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Brooke Romney: Creating a Safe Parent/Child Relationship Can Make for Meaningful, Open Discussions

by | Jan. 25, 2020

The following article is brought to you by Gospel Day by Day, a community designed to help parents lead home-centered gospel learning. You can find Gospel Day by Day on Instagram here.

As parents, we love to imagine heavenly Come, Follow Me discussions with everyone joining in, sharing testimony, and flooding the home with light; however, we are earthly beings with day to day hassles, struggles, and quirky personalities that can be barriers to those uplifting moments we strive for.

Our family scripture study sessions will most likely mirror the daily relationships we have with one another, not transport us to an unfamiliar celestial plane. This is why it is crucial that we work on creating relationships with one another that are open, sincere, and meaningful on a regular basis. If we never discuss significant issues, if we can’t talk about hard things, if we don’t question or disagree respectfully in our everyday life, why would we expect to be able to do those things during our more spiritual discussions?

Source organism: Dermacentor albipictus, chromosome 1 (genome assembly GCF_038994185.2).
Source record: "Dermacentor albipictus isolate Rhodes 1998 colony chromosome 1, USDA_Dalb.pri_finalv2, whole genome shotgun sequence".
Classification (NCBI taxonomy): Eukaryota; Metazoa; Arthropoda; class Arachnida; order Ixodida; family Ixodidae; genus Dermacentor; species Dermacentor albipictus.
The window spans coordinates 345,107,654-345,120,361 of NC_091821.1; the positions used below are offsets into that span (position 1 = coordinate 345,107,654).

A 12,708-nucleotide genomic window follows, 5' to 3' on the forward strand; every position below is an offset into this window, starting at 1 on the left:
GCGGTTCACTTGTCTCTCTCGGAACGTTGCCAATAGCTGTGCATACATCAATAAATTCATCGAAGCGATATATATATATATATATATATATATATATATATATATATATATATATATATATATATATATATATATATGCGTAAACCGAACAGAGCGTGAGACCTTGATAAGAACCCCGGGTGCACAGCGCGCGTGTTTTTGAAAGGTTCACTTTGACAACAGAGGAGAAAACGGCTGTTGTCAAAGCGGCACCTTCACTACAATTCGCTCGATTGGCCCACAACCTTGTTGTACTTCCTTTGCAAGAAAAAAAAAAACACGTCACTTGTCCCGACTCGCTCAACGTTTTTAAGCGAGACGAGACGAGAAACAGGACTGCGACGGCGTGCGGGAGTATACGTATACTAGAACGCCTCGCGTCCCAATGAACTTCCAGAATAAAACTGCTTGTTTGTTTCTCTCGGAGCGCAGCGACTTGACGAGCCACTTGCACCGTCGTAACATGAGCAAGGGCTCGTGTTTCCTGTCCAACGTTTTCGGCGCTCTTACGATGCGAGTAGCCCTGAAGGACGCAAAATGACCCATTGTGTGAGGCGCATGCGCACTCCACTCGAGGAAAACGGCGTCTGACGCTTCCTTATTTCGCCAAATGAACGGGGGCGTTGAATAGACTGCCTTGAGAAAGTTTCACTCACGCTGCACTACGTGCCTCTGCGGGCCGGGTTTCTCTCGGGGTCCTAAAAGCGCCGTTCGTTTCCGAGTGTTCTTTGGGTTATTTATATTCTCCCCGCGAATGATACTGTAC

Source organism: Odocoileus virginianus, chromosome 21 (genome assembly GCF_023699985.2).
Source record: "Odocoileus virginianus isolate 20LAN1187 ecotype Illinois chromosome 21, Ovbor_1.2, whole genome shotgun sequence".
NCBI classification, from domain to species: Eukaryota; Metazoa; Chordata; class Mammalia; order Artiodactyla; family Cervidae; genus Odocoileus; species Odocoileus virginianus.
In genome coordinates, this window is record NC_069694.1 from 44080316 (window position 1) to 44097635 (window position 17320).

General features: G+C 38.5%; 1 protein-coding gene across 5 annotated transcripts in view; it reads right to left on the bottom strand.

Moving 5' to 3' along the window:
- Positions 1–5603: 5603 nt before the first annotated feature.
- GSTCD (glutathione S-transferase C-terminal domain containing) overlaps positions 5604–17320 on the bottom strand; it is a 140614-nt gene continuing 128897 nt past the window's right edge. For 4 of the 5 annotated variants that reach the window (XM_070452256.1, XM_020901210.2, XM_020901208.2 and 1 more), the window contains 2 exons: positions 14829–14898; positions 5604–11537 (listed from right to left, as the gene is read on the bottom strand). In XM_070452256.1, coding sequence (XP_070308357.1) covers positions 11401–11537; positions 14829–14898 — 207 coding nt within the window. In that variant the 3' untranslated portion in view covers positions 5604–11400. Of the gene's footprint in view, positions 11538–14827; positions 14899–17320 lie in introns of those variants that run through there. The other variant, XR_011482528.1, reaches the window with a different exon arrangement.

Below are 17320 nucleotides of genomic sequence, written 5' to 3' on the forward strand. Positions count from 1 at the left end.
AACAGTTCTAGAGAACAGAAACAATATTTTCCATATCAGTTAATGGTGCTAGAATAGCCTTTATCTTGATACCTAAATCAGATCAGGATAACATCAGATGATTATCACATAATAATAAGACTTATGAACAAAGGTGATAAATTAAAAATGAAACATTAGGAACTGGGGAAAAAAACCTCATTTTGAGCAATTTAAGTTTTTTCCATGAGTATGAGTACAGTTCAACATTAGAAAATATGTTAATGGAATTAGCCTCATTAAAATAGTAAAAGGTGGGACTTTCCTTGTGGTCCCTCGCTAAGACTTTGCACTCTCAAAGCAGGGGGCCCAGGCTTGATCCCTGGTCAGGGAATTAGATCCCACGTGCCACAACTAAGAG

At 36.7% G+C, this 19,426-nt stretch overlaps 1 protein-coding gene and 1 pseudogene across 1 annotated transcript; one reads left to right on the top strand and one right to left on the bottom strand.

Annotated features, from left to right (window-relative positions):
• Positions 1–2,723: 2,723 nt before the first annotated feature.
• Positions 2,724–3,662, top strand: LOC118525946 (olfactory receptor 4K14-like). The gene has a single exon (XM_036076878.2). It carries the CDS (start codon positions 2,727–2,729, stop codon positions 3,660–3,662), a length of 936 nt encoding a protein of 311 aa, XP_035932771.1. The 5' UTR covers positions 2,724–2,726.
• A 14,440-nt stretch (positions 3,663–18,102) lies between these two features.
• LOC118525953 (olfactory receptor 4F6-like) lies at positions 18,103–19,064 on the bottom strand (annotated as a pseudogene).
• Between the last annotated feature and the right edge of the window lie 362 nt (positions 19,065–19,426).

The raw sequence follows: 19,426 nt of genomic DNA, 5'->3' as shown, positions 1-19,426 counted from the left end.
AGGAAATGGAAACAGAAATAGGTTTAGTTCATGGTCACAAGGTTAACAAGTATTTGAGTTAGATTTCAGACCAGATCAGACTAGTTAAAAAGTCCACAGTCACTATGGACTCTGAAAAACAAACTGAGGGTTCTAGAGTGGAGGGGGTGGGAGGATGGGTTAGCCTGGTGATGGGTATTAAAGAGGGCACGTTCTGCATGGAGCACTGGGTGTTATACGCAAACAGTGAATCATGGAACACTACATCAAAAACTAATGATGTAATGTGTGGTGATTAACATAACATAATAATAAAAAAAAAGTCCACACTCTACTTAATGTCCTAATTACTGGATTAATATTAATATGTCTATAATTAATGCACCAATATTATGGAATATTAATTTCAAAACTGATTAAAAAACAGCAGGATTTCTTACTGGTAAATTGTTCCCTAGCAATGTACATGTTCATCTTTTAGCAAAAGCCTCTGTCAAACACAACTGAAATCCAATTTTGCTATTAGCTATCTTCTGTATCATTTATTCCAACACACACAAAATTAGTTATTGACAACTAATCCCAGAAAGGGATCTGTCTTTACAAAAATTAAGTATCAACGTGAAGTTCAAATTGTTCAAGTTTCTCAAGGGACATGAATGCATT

Here are a few daily practices you can try to help build foundational relationships that lead to meaningful discussions about day-to-day life, the gospel, and everything in between.

  1. Elevate the conversation. The best gospel discussions, the ones that really get kids and teenagers involved, are the ones that go beyond the surface, so practice digging in often. Instead of asking the same, expected questions: “How was your day?” “Did you have fun?” “What did you do?” Go deeper. Get your child’s opinion on a current event or a social issue. Ask them how they felt about something you know happened in your community or the world. See if they can help you solve a work problem or something going on at home. When they know you respect them and consider their mind and opinions valuable, they will be more willing to engage in all areas.